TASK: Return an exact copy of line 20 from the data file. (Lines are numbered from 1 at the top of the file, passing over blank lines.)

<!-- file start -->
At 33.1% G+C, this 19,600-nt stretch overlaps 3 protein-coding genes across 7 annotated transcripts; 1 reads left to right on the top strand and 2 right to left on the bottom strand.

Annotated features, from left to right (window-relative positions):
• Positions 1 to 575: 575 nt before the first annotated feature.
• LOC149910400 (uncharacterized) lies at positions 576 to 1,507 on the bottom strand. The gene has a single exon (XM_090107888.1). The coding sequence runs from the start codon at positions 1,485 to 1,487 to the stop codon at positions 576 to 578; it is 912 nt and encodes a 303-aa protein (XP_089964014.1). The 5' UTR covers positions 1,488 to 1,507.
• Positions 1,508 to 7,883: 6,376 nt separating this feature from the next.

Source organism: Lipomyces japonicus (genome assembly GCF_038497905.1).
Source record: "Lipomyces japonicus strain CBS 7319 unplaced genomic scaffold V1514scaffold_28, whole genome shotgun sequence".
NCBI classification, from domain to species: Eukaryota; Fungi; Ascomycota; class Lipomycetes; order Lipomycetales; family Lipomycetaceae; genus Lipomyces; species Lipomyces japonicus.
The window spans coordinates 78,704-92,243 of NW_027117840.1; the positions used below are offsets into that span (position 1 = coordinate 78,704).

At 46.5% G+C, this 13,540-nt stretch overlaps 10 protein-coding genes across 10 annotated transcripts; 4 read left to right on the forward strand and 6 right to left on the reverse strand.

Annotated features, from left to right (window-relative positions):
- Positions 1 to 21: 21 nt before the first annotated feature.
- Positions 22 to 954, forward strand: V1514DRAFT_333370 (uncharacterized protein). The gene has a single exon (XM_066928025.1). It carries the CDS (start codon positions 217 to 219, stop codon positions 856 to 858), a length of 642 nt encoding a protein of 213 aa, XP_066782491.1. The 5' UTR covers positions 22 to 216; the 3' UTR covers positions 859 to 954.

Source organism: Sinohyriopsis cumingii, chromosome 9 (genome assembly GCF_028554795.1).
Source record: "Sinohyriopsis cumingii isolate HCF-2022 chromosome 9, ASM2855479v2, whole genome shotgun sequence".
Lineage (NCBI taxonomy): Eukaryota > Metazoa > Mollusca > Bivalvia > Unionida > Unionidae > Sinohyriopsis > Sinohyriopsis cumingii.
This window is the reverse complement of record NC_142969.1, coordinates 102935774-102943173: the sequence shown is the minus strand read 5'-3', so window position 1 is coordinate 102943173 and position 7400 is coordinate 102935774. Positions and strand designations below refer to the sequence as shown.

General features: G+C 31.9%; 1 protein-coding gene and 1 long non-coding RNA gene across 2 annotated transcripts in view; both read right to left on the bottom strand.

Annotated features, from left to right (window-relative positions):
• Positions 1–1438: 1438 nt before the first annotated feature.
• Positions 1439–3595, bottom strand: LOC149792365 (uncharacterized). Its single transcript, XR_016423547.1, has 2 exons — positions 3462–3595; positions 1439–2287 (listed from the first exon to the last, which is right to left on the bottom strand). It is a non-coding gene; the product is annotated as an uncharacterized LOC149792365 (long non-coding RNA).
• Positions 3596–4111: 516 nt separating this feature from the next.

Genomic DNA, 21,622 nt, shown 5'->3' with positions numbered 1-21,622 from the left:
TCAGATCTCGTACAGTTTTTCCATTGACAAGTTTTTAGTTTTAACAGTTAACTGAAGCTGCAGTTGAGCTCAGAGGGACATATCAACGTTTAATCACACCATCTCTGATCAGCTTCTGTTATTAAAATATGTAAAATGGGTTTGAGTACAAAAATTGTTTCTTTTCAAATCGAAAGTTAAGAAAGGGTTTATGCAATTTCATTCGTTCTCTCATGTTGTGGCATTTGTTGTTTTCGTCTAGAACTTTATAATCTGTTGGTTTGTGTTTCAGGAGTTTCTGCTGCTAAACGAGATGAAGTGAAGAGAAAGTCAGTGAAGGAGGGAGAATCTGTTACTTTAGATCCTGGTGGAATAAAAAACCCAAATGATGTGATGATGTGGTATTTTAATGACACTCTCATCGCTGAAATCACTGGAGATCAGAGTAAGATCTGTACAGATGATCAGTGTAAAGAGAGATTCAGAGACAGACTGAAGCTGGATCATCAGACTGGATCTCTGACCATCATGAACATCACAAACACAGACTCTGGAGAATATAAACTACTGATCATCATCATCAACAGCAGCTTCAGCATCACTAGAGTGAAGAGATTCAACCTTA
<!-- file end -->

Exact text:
• Positions 1–1438: 1438 nt before the first annotated feature.